What changes do you hope to see in the wine industry in the next five years?

I'd love for more attention to go to regions that are deemed "less important" by traditional wine education and the market's sales numbers. For Lebanon in specific, I hope to see more cooperation between producers. It's a tiny country with huge problems. The scarcity of resources and opportunities makes it difficult for people to work together toward a common long-term goal.

What does equality in the wine industry look like to you?

Equality gives weight and recognition to all parts that intersect with this industry. For example, I'd like to see vineyard workers be centered the way the proprietors and winemakers are. We always hear that "good wine starts in the vineyard" yet we don't know enough about the stewards that set that strong foundation. This industry is an ecosystem, not an organizational chart.

How do you feel you’re contributing to creating a more diverse, equitable, and inclusive wine industry?

I hate to say this but the work I do humanizes people from the Eastern Mediterranean and the MENA because it's not just about wine. The media related to our region is one-dimensional and tired which serves no one but those pushing for poor, destructive foreign policy. Giving a nuanced account of our history and how things are right now - from a place of personal understanding - gives the audience more of a whole picture.

What advice would you give to someone starting their career in the same sector of the wine industry as you?

In my early days, I didn't feel confident enough in what I knew about the country and wine to have my own perspective on them. It's intimidating to be the new, young woman who wants to learn about an industry that's much, much older than your grandparents. It's hard to question what established names present to you as fact. Trust your gut. It's okay to make your own conclusions and have unpopular opinions that other wine folks aren't aligned on.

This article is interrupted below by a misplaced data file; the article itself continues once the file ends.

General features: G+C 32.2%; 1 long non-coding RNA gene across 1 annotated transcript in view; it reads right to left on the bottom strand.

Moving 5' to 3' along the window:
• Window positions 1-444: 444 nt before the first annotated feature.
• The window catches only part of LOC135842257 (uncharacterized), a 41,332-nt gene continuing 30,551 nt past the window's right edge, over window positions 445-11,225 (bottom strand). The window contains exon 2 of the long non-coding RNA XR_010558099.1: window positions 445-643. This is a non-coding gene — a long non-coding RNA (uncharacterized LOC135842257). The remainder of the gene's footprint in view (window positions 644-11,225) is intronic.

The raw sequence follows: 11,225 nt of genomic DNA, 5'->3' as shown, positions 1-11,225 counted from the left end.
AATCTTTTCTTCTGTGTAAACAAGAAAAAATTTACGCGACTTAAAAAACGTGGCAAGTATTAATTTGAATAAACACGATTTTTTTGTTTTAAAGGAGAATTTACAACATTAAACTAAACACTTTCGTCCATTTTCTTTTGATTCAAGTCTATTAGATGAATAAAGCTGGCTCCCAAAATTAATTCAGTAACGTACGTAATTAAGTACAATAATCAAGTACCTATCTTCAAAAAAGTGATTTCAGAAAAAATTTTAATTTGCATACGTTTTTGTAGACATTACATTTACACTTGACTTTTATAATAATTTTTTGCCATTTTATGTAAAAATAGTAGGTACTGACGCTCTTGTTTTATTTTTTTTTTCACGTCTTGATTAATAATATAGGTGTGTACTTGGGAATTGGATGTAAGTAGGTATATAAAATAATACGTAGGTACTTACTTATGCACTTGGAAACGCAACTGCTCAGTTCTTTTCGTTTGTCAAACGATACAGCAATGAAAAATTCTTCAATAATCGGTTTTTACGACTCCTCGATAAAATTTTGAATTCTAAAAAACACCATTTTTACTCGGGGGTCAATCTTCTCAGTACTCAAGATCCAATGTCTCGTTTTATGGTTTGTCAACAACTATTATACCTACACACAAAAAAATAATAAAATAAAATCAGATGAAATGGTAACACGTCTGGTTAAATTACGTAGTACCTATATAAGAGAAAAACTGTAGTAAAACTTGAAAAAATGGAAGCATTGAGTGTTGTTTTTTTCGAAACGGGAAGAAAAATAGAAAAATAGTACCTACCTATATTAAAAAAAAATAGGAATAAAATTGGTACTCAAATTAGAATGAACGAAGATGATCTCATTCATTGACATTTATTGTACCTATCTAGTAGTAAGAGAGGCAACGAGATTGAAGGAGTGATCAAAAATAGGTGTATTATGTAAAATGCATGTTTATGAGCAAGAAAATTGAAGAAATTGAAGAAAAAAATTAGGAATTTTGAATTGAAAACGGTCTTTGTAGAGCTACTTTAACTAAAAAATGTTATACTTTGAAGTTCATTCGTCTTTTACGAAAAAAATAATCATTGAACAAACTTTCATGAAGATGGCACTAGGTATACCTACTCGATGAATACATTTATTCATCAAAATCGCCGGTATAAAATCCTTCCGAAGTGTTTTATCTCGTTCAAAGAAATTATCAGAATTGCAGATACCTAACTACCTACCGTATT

Name some people who inspire you in the wine industry and please explain why.

Katherine Clary, editor-in-chief of The Wine Zine, approaches writers and stories with so much grace, humility, and care. We started working together in 2020 and, ever since, I feel I have learned so much from her approach as a nurturing editor. Rania Zayyat, founder of the Lift Collective, made me feel supported when I first got to the U.S. last year. As someone who's been doing this solo for a few years and throwing things at the wall to see what sticks, I'm grateful when someone is willing to help me untangle my next steps. I'm so impressed with Tahiirah Habibi's Hue Society and Cristie Norman's work for the LA Somm Community and the United Sommeliers Foundation.
These women have been examples of how to not only be community leaders but also community builders. They don't shrink themselves, they take up space - for the benefit of everyone.